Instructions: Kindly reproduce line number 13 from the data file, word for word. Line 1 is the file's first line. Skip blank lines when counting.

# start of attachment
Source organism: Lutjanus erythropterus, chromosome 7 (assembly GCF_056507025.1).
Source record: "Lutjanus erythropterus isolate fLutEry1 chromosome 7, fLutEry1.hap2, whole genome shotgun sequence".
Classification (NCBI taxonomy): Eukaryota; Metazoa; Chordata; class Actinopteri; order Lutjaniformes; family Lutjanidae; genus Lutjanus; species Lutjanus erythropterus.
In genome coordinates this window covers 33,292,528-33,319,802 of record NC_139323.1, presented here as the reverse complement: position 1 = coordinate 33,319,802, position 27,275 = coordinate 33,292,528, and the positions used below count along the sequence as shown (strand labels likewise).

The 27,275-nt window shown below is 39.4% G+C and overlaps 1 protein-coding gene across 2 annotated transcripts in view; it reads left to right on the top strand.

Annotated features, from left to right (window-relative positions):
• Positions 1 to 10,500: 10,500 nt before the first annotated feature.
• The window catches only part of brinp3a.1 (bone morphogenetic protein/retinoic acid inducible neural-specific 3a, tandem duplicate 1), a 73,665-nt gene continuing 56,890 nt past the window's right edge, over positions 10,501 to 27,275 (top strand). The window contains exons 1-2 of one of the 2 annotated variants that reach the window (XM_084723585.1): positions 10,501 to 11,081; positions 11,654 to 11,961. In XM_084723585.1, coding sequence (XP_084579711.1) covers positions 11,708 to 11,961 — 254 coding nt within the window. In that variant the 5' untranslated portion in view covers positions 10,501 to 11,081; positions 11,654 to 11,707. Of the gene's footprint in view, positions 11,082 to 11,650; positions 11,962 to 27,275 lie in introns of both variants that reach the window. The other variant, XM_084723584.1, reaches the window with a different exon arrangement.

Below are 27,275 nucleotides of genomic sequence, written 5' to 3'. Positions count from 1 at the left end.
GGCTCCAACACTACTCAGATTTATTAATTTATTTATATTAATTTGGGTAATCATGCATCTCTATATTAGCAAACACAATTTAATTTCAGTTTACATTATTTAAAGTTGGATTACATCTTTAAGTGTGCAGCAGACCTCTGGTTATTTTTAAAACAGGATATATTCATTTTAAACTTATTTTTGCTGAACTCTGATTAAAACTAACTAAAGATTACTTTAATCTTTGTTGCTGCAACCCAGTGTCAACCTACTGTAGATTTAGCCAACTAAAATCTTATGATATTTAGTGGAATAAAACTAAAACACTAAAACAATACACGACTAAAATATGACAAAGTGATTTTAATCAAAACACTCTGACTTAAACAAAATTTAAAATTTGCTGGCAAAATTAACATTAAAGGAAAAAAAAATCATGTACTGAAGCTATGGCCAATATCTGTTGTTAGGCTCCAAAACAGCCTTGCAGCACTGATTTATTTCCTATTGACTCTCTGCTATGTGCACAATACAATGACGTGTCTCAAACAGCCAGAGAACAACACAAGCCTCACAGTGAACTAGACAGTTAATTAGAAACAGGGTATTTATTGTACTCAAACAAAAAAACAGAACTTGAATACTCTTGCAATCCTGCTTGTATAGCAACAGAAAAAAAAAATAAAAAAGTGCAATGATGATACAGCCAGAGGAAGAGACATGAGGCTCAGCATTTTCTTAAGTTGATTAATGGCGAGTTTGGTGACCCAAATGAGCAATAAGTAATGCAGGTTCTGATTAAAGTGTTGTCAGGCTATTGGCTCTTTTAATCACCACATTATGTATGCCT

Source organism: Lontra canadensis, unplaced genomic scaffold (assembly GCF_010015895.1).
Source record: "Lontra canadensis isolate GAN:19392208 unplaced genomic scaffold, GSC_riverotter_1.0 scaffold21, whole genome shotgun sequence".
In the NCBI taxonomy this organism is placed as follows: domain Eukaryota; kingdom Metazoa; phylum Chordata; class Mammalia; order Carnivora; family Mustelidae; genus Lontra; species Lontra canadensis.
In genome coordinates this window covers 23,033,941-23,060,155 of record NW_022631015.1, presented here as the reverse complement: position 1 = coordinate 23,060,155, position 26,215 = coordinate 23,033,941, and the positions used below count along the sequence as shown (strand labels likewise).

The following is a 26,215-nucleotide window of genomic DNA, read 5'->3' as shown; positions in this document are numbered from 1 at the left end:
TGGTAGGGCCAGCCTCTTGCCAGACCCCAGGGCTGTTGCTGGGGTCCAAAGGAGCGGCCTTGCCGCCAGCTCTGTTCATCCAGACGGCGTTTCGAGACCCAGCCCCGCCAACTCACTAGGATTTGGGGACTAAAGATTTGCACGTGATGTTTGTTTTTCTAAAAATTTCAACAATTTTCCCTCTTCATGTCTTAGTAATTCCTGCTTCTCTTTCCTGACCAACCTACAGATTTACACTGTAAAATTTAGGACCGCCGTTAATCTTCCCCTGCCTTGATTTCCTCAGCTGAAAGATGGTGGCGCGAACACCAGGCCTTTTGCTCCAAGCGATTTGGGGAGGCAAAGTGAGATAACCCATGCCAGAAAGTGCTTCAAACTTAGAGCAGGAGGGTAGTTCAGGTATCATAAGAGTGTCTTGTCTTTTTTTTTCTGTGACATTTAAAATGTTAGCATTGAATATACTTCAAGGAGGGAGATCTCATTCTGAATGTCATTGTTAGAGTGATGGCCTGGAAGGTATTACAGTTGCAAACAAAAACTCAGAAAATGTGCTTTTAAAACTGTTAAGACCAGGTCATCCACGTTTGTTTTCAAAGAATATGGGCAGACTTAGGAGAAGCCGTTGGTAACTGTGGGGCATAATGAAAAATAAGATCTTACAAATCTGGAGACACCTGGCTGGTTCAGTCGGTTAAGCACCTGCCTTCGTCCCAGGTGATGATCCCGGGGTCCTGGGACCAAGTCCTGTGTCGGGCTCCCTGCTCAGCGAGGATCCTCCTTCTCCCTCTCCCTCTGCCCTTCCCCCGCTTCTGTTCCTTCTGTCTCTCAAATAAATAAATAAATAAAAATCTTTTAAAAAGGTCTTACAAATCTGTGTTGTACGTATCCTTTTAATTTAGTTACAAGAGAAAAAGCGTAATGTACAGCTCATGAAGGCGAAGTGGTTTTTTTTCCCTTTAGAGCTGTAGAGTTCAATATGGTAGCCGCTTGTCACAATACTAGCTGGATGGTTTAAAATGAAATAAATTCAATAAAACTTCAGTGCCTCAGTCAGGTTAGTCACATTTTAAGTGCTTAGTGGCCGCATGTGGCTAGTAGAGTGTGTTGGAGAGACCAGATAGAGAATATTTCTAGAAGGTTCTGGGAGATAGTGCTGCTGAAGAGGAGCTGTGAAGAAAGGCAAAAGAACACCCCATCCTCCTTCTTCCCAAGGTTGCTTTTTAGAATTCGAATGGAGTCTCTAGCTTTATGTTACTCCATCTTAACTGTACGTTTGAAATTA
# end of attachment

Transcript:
In the NCBI taxonomy this organism is placed as follows: domain Eukaryota; kingdom Metazoa; phylum Chordata; class Mammalia; order Carnivora; family Mustelidae; genus Lontra; species Lontra canadensis.